When Dr Jayant Patel was banned from surgical practice in the United States he packed his bags and came to Australia. In Queensland, his background not investigated, he worked at Bundaberg Base Hospital for two years. In that time he botched procedures, mishandled cases, ignored safe hygiene practices and lied to and deceived colleagues, authorities and his unwitting patients. When nurses tried to take action, they were treated as trouble-makers and their concerns were ignored or glossed over.
Finally a courageous nurse, Toni Hoffman, determined that no more patients should die, blew the whistle on the doctor whose colleagues privately called Dr Death. Hoffman’s courage, and the actions of local politician Rob Messenger and journalist Hedley Thomas lifted the lid on this unfathomable chain of events, not stopping until the public outcry forced the government to take action not just to stop Dr Patel’s medical mishandlings (he left the country soon after the matter became public), but to also investigate how this could have been allowed to happen and what was needed to reform the Queensland health system.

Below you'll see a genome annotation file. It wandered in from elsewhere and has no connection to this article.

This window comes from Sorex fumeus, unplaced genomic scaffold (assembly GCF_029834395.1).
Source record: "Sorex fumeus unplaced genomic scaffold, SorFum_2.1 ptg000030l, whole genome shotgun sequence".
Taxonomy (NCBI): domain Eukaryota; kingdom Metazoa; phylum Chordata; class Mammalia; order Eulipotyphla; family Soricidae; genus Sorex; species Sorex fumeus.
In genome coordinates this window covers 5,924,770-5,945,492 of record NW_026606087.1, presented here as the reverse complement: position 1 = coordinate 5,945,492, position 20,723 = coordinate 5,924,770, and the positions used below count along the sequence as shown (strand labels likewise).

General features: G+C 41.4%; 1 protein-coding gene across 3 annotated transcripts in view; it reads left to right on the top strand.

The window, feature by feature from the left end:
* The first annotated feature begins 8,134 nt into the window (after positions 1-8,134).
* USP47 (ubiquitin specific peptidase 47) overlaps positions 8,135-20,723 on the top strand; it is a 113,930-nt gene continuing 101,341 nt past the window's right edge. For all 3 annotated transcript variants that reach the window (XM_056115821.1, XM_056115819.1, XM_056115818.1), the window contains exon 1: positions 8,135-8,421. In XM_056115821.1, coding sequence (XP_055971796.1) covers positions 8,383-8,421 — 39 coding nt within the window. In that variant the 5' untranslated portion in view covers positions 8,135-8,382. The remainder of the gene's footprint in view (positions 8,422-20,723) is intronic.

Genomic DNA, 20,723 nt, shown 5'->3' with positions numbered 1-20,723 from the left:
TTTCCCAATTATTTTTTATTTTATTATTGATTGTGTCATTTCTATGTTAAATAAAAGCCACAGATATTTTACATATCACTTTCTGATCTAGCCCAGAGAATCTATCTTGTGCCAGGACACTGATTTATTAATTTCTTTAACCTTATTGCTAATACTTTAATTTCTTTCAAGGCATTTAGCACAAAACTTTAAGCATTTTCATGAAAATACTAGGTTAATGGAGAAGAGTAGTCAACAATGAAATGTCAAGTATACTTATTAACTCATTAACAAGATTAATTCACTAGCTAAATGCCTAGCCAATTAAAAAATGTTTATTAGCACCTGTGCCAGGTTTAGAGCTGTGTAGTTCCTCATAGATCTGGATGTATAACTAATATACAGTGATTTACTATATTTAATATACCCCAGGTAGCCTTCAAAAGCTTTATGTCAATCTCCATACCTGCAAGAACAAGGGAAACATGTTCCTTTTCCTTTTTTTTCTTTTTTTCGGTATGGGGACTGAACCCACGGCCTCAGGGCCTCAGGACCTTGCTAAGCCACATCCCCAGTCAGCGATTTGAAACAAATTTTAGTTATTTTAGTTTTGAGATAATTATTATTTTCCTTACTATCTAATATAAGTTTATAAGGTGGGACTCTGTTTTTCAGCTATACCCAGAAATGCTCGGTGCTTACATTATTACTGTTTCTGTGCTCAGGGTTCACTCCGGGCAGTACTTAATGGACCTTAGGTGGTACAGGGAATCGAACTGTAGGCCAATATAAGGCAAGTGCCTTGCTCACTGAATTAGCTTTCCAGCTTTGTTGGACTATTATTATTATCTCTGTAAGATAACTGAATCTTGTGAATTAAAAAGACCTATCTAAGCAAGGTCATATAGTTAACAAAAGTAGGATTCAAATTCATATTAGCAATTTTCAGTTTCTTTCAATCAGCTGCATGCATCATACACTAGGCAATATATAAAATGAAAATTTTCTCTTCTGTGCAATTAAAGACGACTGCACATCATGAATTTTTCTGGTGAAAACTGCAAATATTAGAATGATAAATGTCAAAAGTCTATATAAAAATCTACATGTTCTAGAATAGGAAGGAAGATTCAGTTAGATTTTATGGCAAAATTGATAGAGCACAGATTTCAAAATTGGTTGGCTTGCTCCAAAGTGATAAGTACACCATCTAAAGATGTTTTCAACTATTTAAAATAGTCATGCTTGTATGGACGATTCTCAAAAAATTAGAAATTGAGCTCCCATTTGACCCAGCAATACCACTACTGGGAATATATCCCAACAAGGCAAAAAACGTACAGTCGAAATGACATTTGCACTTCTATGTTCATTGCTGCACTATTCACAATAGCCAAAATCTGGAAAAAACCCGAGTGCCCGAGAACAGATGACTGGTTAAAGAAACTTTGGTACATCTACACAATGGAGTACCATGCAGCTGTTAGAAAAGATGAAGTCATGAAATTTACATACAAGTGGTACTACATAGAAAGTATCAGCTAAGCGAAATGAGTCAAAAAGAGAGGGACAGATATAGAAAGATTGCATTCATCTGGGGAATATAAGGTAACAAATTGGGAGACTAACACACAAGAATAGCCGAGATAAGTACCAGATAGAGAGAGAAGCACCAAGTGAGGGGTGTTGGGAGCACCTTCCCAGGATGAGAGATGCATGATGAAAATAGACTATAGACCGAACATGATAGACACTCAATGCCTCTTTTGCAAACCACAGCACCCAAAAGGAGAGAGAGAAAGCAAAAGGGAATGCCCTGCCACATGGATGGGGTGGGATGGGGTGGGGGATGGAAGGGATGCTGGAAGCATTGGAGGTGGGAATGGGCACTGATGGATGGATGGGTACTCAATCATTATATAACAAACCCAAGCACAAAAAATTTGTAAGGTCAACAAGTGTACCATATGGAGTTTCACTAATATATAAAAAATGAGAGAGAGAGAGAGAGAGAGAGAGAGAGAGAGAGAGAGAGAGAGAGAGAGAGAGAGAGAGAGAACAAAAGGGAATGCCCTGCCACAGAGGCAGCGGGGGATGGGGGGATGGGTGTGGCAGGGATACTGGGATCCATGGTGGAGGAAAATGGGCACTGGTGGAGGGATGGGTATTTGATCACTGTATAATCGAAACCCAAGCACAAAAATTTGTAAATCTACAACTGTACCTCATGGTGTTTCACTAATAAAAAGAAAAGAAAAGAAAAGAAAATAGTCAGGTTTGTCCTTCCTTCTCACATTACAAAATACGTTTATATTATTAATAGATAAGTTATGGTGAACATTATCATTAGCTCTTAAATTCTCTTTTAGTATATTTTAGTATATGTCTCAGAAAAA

Sick to Death is Thomas’s version of events, pieced together by his extensive research, interviews and investigations whilst covering the issue as a journalist and key player in its unveiling. It is not a pleasant read – readers will be shocked at the loss of life and the political cover ups, and moved by the very human elements of the story – but it is a story that should be told, so that whistleblowers like Toni Hoffman can be vindicated and applauded for their courage to change what is wrong, and so that stuff ups like this one do not happen again, especially in the health system, where human lives must be recognised as more valuable than politics or budgets.
A must read.
Sick to Death, by Hedley Thomas
Allen & Unwin, 2007
You can buy this book online at Fishpond.